10 Famous People With Dementia

10 famous people with dementia

November is now recognized as the National Alzheimer’s Awareness Month, all thanks to former U.S. President Ronald Reagan. Sadly, Regan would later succumb to Alzheimer’s in 2004 after nearly a decade spent battling the disease. It serves as a bleak reminder that the degenerative condition doesn’t target a specific demographic or group of people; it can affect anyone, whether poor, rich, unknown, or famous. Several other celebrities have suffered from the cognitive disorder, and unfortunately, many more famous people with dementia also succumbed to the disease.

Celebrities and Famous People With Dementia

Ronald Reagan

Ronald Reagan dementia

Reagan was 83, in August 1994, when he found out that he was suffering from an incurable neurological disorder. He informed the nation about his diagnosis later in November through a handwritten letter. In part, Reagan said that he was one of the millions of U.S. citizens who were afflicted by Alzheimer’s Disease.

Reagan’s son Ron shared in his 2011 book that his father’s dementia had presented itself as early as 1984. Ron later tempered his claims during an interview with The New York Times. He explained that he doesn’t believe the disease inhibited his father’s time in office, but rather, it could have been “present in him” years before the diagnosis.

The disease progressively affected Regean’s mental capacity over the years, but he was able to still recognize his wife Nancy and a few other people. He’s also said to have maintained regular visits to beaches and parks near home, and he also played golf until 1999.

Pneumonia is what claimed Reagan’s life, aggravated by Alzheimer’s disease.

Robin Williams

Robin Williams suffered from a host of symptoms including confusion, depression, paranoia, and Parkinson’s disease. Collectively, he had the disorder called dementia with Lewy bodies (DLB). His widow, Susan Williams, shared their ordeal with the disease during a 2015 interview with Good Morning America.

Susan likened it to a “sea monster” that had 50 tentacles of symptoms manifesting when they wanted. She added that the disease is chemical warfare attacking the brain and it only reveals itself when the affected person dies.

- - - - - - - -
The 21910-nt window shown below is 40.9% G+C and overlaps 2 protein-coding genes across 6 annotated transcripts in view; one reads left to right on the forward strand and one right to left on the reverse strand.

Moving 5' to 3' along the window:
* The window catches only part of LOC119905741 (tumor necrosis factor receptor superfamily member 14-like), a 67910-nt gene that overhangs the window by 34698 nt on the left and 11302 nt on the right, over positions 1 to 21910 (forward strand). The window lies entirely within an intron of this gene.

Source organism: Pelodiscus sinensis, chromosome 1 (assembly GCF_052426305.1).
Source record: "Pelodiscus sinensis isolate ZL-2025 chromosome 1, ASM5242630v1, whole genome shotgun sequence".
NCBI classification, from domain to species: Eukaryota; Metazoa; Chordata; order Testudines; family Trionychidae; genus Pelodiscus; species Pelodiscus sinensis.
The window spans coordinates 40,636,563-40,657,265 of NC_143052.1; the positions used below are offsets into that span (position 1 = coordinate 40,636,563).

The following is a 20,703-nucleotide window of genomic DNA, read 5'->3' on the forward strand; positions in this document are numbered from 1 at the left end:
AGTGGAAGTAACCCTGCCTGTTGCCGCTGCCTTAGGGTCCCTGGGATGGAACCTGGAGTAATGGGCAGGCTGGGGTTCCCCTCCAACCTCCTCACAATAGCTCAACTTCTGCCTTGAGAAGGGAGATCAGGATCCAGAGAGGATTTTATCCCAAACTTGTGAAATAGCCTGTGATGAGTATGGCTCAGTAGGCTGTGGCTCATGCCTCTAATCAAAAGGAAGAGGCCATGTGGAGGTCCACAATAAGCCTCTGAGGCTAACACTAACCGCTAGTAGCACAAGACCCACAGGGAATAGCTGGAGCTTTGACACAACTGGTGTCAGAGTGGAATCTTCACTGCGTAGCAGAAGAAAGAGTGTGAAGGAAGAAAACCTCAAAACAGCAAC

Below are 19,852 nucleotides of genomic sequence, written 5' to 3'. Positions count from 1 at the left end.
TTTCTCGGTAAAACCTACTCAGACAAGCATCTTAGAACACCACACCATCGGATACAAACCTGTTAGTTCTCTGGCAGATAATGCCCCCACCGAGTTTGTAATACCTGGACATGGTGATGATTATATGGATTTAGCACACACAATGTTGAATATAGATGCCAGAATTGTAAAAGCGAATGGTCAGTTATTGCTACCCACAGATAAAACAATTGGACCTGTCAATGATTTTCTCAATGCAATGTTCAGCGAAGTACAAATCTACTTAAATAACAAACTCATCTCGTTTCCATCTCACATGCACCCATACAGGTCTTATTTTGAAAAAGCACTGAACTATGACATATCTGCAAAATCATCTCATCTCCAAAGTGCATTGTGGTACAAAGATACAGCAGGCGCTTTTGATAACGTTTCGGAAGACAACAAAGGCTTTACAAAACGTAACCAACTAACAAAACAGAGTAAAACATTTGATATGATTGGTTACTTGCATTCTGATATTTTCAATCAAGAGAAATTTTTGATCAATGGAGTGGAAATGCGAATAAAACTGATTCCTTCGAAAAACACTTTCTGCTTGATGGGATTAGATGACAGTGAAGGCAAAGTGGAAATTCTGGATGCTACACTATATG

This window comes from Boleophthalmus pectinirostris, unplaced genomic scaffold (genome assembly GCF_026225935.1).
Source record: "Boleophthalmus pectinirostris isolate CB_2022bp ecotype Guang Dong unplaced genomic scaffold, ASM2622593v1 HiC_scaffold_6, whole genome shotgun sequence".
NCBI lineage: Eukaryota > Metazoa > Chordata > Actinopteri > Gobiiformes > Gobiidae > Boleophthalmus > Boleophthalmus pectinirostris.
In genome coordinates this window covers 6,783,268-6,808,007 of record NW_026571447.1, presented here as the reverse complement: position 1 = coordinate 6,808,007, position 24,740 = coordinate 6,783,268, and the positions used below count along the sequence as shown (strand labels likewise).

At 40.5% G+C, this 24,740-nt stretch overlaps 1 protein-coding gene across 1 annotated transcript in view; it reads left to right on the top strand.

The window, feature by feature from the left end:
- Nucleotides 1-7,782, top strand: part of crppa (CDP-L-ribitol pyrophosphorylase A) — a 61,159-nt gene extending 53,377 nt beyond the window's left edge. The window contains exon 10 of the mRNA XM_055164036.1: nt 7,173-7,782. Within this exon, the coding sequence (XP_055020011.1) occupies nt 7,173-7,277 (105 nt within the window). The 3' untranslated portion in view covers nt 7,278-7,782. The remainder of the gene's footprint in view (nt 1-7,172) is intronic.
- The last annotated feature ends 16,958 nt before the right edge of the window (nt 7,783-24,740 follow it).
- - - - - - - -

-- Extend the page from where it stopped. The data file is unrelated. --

Susan also revealed that leading up to his untimely death in August 2014, Williams had disintegrated before her eyes. He was losing his mind and very much aware of it, and the pressure of it all pushed him to take his own life.

James Doohan

Canadian actor James Doohan revealed that he had Parkinson’s disease and Alzheimer’s disease in July 2004. Doohan explained that he would withdraw from public life given his health condition.

Doohan also suffered from several other ailments, partially as a result of his lifestyle, and some of his afflictions were post-World War II injuries during his military service. He had high blood pressure, diabetes, hearing loss, liver cirrhosis, and osteoarthritis.

Chris Doohan, his son, explained that his father’s Alzheimer’s diagnosis came about from his increasing short-term memory loss. However, his long-term memory appeared to have been intact.

Chris also said that his father’s energy seemed to be diminishing and he looked frail. Doohan passed away in July 2005 from complications brought about by pulmonary fibrosis.

Rosa Parks

Legendary civil rights activist Rosa Parks is also on the list of famous people with dementia, and for her, it started when she received an eviction notice in 2002 for non-payment of rent. She hadn’t been able to keep up with her monthly $1,800 rent payments owing to age-related mental and physical decline. A collection from the Baptist Church in Detroit covered her rent, but Parks recurrently couldn’t keep up with her financial affairs.

The incident was highly publicized in 2004, and by then, Parks was 91 years old and in extremely poor health. Her medical records were released when a lawsuit filed on her behalf against the hip-hop group OutKast went to court. Lawyers claimed that the duo had defamed her by using her name for their 1998 single “Rosa Parks” without permission.

Gregory Reed, Parks’s lawyer at the time, explained that she had severe mental impairment and dementia that prevented her from testifying. Reed added that “it comes and goes,” but Parks was receiving care at home. She passed away in 2005 from the condition.

Gene Wilder

Gene Wilder’s family shared the terrible effects of Alzheimer’s in 2016 following his death. His fourth wife Karen and the daughter he adopted from their marriage were well taken care of following his demise. It all falls back to good estate planning, which is something people with neurological disorders typically don’t have the chance to leave in order.